Really, that’s it?
I understand not wanting to infringe on the films, but there must be some characters available that the MCU doesn’t have dibs on, more than an obscure supervillain and one top-level agent who also isn’t a household name. Then again, considering how some of Marvel’s B-listers such as Luke Cage and Daredevil are getting short series on Netflix perhaps most of the characters are already spoken for. But then what was the point of making this series then? People are coming in expecting this to be a Marvel series, not a, . . . well . . .
Crack Number Six: X-Files lite. That’s basically what “Agents of SHIELD” has been through the first nine episodes. I get that on a network budget you’re not going to be able to pull off the stunning feats of CGI and Michael Bay-esque explosions as seen in the films. But without the connections to the comics, and with a cast of almost entirely original characters, this is basically the X-Files with a thin comic book coating. Even the one episode reported to directly tie into the movies only devoted two minutes to what happened in “Thor: The Dark World”, before going off on its own story about an unrelated Asgardian artifact. And those two minutes basically had them picking up debris and garbage. I believe this is the biggest reason of all as to why ratings have dropped. While I think most viewers are smart enough to recognize this isn’t going to be “Iron Man 3″ every episode, I do think they expect a more overt connection to the movies, rather than what we have been getting, which is mostly unrelated leftovers.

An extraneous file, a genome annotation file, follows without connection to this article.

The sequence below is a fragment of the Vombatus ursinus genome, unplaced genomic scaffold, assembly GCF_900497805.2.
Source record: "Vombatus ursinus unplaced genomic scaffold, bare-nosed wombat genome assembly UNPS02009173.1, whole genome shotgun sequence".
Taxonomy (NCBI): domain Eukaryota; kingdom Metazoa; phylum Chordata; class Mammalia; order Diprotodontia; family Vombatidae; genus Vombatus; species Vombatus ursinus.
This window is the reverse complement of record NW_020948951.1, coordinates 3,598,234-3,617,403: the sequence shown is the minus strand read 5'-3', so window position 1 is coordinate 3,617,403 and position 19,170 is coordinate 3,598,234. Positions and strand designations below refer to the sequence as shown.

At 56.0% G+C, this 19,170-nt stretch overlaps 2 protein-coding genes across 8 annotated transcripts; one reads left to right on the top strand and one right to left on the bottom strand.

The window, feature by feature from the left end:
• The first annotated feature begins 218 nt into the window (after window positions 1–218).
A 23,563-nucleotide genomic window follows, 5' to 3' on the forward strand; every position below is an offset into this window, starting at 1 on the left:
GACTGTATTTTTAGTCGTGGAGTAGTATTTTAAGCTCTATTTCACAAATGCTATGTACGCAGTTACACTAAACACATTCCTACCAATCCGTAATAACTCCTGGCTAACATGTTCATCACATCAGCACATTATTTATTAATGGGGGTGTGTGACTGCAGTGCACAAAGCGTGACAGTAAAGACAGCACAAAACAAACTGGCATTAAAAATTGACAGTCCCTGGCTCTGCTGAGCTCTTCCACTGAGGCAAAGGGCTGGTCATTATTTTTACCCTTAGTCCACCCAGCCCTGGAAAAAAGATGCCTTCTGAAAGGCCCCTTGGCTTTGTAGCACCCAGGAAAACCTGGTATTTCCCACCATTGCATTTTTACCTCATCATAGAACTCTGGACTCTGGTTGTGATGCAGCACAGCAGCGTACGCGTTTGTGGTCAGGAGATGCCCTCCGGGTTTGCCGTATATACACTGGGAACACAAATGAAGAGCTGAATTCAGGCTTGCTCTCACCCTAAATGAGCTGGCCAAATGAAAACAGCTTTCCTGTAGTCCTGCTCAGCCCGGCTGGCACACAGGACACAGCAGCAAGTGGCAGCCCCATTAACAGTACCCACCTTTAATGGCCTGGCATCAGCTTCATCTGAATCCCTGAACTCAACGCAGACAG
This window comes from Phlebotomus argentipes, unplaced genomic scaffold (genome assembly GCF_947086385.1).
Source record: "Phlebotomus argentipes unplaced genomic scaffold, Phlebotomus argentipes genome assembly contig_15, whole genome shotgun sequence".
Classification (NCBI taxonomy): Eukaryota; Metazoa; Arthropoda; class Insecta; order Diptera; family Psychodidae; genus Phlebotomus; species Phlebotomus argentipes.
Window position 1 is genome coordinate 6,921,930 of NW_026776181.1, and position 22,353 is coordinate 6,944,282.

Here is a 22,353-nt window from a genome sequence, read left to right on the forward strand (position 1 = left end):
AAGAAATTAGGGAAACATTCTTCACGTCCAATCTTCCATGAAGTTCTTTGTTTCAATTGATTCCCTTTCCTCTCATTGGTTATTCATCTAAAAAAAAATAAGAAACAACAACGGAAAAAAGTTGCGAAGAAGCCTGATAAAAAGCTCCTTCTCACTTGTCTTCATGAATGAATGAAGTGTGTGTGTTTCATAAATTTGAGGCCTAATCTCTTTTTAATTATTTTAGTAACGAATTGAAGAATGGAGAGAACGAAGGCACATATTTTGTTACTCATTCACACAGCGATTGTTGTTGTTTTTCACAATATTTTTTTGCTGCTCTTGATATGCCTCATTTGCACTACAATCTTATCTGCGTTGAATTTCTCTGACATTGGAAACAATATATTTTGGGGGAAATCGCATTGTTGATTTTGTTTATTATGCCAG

That’s not to say the show has been terrible. The show definitely had a rocky start in my humble opinion, especially due to one person in Marvel TV who I will decline to name, but the last couple of episodes since “The Hub” have shown a noticeable improvement. But the trick is that this continues, especially with the upcoming two-parter. There’s also rumors that two new recurring characters will be introduced in the 14th episode and that could conceivably shake things up as well.
I’d like “Agents of SHIELD” to be a good show. It has a chance to be something never before seen in television history, a TV series directly based off an ongoing series of films. But so far, it has not done much with its unique opportunities.
It needs to do so, before the cracks cause the show to shatter into lots of little pieces, crushed by audience indifference.